fancy-line.png

    Jade Miller would describe herself as a blogger, artist, SRA survivor, peer worker, and member of a poly-fragmented DID system.  ..who also desires to bring education and awareness about the reality of SRA/DID to the public and increase the number and availability of resources to survivors for healing.  We would firmly agree, and also add that she's a fantastic advocate, with an abundance of passion, knowledge and experience of which we can all benefit.  Her blog is not only an invaluable resource, but she's also a published author with some must-read material.  Notably for survivors are her two illustrated books for younger parts of DID systems called Dear Little Ones and Dear Little Ones (Book 2: About Parents)!  You can even listen to her read it on YouTube, and see the illustrations.  She's also written books on Attachment and Dissociation, and has also compiled her experiences of struggle and healing into more personal books in the past.  All of these are very well worth your time, and we strongly encourage you to seek out all of her published work as well as her online presence (listed below).  We are super honored to partner with her to bring you this series and deeply value her support to us, and to survivors everywhere!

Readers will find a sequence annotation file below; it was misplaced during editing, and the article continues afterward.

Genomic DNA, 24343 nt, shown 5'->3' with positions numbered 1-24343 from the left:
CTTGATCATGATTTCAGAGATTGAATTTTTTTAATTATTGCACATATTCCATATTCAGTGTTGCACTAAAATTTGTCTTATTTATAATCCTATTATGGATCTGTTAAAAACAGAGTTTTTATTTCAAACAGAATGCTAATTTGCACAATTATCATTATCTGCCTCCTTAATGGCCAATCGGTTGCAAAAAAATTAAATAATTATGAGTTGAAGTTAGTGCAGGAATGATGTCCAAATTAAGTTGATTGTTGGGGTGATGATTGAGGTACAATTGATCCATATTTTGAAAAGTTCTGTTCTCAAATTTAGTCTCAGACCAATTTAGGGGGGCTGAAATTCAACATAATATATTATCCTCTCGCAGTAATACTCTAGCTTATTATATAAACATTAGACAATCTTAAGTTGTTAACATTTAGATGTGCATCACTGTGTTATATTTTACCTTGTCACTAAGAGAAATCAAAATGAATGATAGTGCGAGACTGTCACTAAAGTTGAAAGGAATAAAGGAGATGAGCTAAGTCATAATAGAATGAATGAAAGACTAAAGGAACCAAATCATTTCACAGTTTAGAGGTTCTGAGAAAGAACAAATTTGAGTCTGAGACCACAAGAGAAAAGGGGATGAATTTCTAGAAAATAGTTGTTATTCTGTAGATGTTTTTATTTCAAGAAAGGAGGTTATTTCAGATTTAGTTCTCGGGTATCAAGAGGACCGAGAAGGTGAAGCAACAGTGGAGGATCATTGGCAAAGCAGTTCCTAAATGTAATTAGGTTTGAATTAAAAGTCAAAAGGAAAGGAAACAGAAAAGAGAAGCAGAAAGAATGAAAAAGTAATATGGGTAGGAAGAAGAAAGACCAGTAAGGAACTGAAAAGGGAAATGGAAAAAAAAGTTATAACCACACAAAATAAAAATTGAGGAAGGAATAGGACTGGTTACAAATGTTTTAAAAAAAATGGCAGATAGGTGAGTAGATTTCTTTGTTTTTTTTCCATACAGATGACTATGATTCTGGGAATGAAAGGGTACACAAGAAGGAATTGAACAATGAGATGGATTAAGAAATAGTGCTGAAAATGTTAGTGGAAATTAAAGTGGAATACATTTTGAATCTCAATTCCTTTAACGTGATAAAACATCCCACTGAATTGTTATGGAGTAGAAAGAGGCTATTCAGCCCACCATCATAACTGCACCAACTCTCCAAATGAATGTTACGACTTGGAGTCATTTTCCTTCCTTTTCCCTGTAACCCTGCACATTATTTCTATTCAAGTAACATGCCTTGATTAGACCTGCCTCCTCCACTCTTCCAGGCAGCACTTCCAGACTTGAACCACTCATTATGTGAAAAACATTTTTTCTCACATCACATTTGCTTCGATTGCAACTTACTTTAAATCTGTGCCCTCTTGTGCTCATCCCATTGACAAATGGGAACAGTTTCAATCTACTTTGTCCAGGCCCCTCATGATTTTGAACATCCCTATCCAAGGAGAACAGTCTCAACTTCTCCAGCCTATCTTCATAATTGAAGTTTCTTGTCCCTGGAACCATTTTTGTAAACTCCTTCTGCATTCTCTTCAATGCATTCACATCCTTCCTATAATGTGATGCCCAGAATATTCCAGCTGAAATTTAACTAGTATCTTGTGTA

FIND JADE ON ALL HER PLATFORMS!

  -  Thoughts From J8  (blog)         -  Amazon Author Page
  -  Facebook                                    Pinterest
  -  Twitter                                       -  LinkedIn

 

MORE INFORMATIVE POSTS YOU MAY FIND HELPFUL:

  -  DID MythsDispelling Common Misconceptions about Dissociative identity Disorder
  -  Did You Know?: 8 Things We Should All Know about C-PTSD and DID
  -  Grounding 101: 101 Grounding Techniques
  -  Nighttime 101 and Nighttime 201Sleep Strategies for Complex PTSD
  -  Imagery 101Healing Pool and Healing Light

 

FOLLOW US ON SOCIAL MEDIA:

  -  Facebook
  -  Twitter
  -  Instagram

When #MeToo Hurts

MeToo.png
Screen Shot 2017-11-20 at 7.12.00 PM.png


When #MeToo Helps.....then Hurts